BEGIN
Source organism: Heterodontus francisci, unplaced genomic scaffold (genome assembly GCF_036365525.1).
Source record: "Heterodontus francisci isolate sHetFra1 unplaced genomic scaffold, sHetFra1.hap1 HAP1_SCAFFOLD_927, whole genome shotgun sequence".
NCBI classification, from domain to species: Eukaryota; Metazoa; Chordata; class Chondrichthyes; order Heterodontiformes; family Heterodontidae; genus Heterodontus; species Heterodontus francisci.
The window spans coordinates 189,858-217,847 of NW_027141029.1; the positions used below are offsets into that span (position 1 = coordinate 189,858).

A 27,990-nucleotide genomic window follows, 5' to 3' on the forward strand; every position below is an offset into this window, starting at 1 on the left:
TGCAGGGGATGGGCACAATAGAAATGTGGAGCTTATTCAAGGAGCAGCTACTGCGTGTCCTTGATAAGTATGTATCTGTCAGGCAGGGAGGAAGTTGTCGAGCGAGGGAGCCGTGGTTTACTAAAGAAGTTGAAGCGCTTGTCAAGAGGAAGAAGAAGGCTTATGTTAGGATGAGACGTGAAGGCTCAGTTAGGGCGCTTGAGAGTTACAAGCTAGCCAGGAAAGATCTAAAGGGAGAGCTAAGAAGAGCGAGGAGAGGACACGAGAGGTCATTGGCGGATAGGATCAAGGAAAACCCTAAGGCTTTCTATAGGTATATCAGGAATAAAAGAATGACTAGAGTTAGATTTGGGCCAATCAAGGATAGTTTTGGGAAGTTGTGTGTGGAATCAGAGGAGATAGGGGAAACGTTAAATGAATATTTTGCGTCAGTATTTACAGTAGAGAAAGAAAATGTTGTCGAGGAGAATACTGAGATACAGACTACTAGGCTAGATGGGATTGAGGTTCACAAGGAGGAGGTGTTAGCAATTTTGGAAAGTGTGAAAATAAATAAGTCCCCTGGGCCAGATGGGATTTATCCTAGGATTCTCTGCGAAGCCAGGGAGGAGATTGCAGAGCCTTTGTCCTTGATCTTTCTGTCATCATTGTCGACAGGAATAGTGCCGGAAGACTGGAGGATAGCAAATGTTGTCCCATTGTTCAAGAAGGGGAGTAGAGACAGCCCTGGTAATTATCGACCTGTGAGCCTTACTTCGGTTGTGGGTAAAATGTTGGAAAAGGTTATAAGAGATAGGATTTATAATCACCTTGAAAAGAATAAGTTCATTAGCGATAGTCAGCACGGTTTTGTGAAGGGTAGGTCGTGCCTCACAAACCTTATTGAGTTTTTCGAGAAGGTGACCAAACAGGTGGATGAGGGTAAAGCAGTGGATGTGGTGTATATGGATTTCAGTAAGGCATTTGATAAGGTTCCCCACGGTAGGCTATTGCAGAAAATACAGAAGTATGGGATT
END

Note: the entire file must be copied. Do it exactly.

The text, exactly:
Source organism: Heterodontus francisci, unplaced genomic scaffold (genome assembly GCF_036365525.1).
Source record: "Heterodontus francisci isolate sHetFra1 unplaced genomic scaffold, sHetFra1.hap1 HAP1_SCAFFOLD_927, whole genome shotgun sequence".
NCBI classification, from domain to species: Eukaryota; Metazoa; Chordata; class Chondrichthyes; order Heterodontiformes; family Heterodontidae; genus Heterodontus; species Heterodontus francisci.
The window spans coordinates 189,858-217,847 of NW_027141029.1; the positions used below are offsets into that span (position 1 = coordinate 189,858).

A 27,990-nucleotide genomic window follows, 5' to 3' on the forward strand; every position below is an offset into this window, starting at 1 on the left:
TGCAGGGGATGGGCACAATAGAAATGTGGAGCTTATTCAAGGAGCAGCTACTGCGTGTCCTTGATAAGTATGTATCTGTCAGGCAGGGAGGAAGTTGTCGAGCGAGGGAGCCGTGGTTTACTAAAGAAGTTGAAGCGCTTGTCAAGAGGAAGAAGAAGGCTTATGTTAGGATGAGACGTGAAGGCTCAGTTAGGGCGCTTGAGAGTTACAAGCTAGCCAGGAAAGATCTAAAGGGAGAGCTAAGAAGAGCGAGGAGAGGACACGAGAGGTCATTGGCGGATAGGATCAAGGAAAACCCTAAGGCTTTCTATAGGTATATCAGGAATAAAAGAATGACTAGAGTTAGATTTGGGCCAATCAAGGATAGTTTTGGGAAGTTGTGTGTGGAATCAGAGGAGATAGGGGAAACGTTAAATGAATATTTTGCGTCAGTATTTACAGTAGAGAAAGAAAATGTTGTCGAGGAGAATACTGAGATACAGACTACTAGGCTAGATGGGATTGAGGTTCACAAGGAGGAGGTGTTAGCAATTTTGGAAAGTGTGAAAATAAATAAGTCCCCTGGGCCAGATGGGATTTATCCTAGGATTCTCTGCGAAGCCAGGGAGGAGATTGCAGAGCCTTTGTCCTTGATCTTTCTGTCATCATTGTCGACAGGAATAGTGCCGGAAGACTGGAGGATAGCAAATGTTGTCCCATTGTTCAAGAAGGGGAGTAGAGACAGCCCTGGTAATTATCGACCTGTGAGCCTTACTTCGGTTGTGGGTAAAATGTTGGAAAAGGTTATAAGAGATAGGATTTATAATCACCTTGAAAAGAATAAGTTCATTAGCGATAGTCAGCACGGTTTTGTGAAGGGTAGGTCGTGCCTCACAAACCTTATTGAGTTTTTCGAGAAGGTGACCAAACAGGTGGATGAGGGTAAAGCAGTGGATGTGGTGTATATGGATTTCAGTAAGGCATTTGATAAGGTTCCCCACGGTAGGCTATTGCAGAAAATACAGAAGTATGGGATT